What is Redis caching?

Redis is an open-source, in-memory data structure store that is used to implement key-value databases and application caches. But what is Redis caching exactly, and how does caching in Redis work? This article will have all the answers so that you can improve the performance of your Redis cache.

What is caching?

Caching is a strategy to increase the speed and efficiency of an application by storing data locally to prevent the need for costly retrievals. The types of data that are typically cached include expensive database queries, user session data, and API responses.

Data in cache memory is typically stored between the CPU and the main RAM, potentially stored in multiple levels: L1, L2, and L3. The smaller the number, the smaller the cache is and the more quickly the data inside can be accessed.

How does caching in Redis work?

Redis client-side caching is also known as "tracking." Because Redis is a data structure-centric solution, caching in Redis can make use of strings, hashes, lists, sets, sorted sets, streams, and many other data structures. Reading from and writing to a cache simply requires the use of the GET and SET commands in Redis.

Redis includes support for many different cache eviction policies, giving you fine-grained control over how to clear your cache. These policies are:

  • Evict the least frequently used keys.
  • Evict the least recently used keys.
  • Evict the keys with the shortest time to live.
  • Randomly evict keys.
  • Do not evict keys (block writes until memory is manually freed).

In addition, these policies are available both for all keys and for only those keys that have been marked with an "expire" field set.

Redis caching comparison

When implemented correctly, caching in Redis can significantly improve application performance. But how does Redis caching stack up against other alternatives?

Redis is frequently compared with Memcached, another open-source in-memory key-value store. Like Redis, Memcached is a popular caching engine with support for dozens of programming languages. According to InfoWorld, however, Redis is the superior choice for nearly all caching use cases - although Memcached may be better for "relatively small and static data, such as HTML code fragments."

The reasons to prefer Redis over Memcached for caching include:

  • Redis offers multiple cache eviction policies, while Memcached only offers LRU (least recently used).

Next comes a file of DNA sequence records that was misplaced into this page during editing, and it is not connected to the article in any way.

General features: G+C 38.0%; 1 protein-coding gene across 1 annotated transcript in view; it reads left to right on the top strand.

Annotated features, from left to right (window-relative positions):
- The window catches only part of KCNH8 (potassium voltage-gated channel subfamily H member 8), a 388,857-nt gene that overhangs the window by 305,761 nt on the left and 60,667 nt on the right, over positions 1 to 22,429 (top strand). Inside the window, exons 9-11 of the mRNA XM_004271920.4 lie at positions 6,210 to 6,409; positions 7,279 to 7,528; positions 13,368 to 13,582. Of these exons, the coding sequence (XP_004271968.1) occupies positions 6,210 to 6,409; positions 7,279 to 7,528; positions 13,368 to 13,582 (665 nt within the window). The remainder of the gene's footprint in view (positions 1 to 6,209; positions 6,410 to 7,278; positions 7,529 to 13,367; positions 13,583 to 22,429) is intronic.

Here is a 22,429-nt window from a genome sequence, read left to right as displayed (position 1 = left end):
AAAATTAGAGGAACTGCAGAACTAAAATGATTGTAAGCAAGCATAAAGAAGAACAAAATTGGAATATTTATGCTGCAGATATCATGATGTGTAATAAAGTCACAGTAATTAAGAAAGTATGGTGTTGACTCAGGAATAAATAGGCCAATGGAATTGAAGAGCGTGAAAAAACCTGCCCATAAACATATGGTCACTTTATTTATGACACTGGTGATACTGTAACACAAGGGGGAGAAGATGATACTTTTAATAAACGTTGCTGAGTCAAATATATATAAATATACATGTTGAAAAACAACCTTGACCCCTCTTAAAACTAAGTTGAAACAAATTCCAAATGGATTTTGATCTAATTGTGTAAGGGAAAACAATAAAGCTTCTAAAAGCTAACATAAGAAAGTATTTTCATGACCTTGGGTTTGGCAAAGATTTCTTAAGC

• Key names and values in Redis can be up to 512 megabytes, while key names in Memcached can be only 250 bytes.
  • Redis caches can store a wide range of data structures, including lists, sets, sorted sets, bitmaps, and geospatial indices.

Caching in Redis Java clients

Caching in the base version of Redis is powerful enough, but you can enhance it even further by installing a third-party Redis Java client such as Redisson.

Redisson includes implementations of many familiar Java distributed objects and collections, smoothing the Redis learning curve for Java developers. The RLocalCachedMap interface in Redisson extends the ConcurrentMap interface in Java, providing a local cache feature to Redis developers.

Below is a quick example of how to use RLocalCachedMap for caching in Redis:

RLocalCachedMap<String, Integer> map = redisson.getLocalCachedMap("test", LocalCachedMapOptions.defaults());

String prevObject = map.put("123", 1);
String currentObject = map.putIfAbsent("323", 2);
String obj = map.remove("123");

// use fast* methods when previous value is not required
map.fastPut("a", 1);
map.fastPutIfAbsent("d", 32);

RFuture<String> putAsyncFuture = map.putAsync("321");
RFuture<Void> fastPutAsyncFuture = map.fastPutAsync("321");

map.fastPutAsync("321", new SomeObject());

The RLocalCachedMap interface allows developers to modify settings such as:

  • The maximum size of the cache.
  • The time to live per cache entry.
  • The maximum idle time per cache entry.
  • The cache's eviction policy.

Redisson includes support for three different caching strategies:

  • Read-through caching: The application first queries the cache for the desired information; if it is missing, it adds the information to the cache from the database.
  • Write-through caching: The application updates the cache first and the database second.
  • Write-behind caching: The application first updates the cache, which then updates the database after a given period of time.

Local caching in Redisson can provide a dramatic performance enhancement. Redisson also includes a "near cache," a smaller version of the local cache for the most frequently or most recently accessed data. Using this near cache can boost the performance of the standard JCache API by up to 45 times.

What's more, Redisson also includes support for a variety of third-party caching frameworks: Spring Cache, Hibernate Cache, and MyBatis Cache. By using Redis together with Redisson, you'll have more than enough options for your application caching

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